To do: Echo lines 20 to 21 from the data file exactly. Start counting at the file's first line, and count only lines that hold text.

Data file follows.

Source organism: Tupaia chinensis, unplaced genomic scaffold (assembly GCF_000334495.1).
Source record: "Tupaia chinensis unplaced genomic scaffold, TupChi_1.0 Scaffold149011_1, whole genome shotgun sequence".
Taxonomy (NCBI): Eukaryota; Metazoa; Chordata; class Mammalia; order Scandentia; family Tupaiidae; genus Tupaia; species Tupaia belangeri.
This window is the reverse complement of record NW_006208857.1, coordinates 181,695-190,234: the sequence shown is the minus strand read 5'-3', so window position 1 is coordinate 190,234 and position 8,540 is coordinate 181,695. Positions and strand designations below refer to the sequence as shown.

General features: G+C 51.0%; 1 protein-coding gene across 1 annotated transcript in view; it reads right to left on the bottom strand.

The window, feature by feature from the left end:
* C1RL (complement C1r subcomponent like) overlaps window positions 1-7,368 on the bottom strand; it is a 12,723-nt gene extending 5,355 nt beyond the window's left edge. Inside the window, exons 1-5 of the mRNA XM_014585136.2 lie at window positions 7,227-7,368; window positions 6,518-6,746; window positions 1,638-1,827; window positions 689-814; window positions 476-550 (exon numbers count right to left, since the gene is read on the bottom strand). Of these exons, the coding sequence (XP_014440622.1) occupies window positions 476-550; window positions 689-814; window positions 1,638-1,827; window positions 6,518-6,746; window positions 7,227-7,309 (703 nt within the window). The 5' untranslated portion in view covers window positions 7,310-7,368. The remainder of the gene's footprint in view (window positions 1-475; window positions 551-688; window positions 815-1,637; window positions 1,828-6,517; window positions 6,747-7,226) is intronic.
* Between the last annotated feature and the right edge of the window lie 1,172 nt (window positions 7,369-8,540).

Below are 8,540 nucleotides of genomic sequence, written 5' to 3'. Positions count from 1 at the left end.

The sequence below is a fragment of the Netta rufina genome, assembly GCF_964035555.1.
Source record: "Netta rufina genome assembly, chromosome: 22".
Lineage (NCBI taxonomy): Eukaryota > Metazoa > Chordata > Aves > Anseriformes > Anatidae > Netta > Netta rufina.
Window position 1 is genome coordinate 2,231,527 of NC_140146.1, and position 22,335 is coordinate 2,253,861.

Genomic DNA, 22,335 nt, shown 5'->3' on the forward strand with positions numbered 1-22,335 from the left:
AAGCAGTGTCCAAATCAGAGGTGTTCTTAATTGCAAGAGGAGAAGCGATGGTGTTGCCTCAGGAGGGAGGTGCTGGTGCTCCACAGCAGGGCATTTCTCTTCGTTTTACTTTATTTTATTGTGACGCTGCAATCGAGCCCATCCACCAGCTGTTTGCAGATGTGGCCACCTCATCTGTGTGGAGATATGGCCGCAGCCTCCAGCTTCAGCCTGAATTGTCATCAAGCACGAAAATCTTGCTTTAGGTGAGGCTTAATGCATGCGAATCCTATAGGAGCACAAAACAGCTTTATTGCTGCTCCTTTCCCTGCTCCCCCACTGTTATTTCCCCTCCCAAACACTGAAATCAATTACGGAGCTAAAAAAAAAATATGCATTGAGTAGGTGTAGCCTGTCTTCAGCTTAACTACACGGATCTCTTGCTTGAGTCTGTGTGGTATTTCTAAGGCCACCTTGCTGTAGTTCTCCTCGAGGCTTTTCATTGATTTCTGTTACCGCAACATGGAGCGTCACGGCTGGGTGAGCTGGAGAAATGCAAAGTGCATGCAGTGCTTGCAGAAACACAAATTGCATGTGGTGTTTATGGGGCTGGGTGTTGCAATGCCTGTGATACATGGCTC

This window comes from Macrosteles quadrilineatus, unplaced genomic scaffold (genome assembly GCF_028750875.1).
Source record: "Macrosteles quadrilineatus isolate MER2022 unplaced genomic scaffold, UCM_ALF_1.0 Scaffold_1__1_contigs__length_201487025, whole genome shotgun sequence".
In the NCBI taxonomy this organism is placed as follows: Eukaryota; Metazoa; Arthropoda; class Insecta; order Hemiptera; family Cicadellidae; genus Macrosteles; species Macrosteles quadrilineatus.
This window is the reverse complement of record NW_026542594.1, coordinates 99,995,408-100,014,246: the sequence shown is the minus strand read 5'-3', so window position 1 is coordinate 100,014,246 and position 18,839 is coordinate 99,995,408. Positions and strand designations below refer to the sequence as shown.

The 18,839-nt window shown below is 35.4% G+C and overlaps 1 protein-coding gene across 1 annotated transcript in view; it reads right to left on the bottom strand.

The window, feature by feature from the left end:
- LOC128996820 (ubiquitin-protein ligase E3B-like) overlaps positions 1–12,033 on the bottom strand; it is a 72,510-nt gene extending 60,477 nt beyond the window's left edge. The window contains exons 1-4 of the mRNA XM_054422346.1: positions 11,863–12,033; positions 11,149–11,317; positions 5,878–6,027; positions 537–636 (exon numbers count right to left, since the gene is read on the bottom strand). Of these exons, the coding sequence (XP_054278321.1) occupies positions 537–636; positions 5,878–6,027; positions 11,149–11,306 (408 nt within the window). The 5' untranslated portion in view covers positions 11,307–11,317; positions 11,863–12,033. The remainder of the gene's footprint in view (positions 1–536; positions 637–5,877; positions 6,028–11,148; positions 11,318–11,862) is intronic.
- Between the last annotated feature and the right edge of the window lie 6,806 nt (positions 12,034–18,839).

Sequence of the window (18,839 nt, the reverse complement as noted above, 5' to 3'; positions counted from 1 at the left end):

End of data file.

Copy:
The 18,839-nt window shown below is 35.4% G+C and overlaps 1 protein-coding gene across 1 annotated transcript in view; it reads right to left on the bottom strand.

The window, feature by feature from the left end: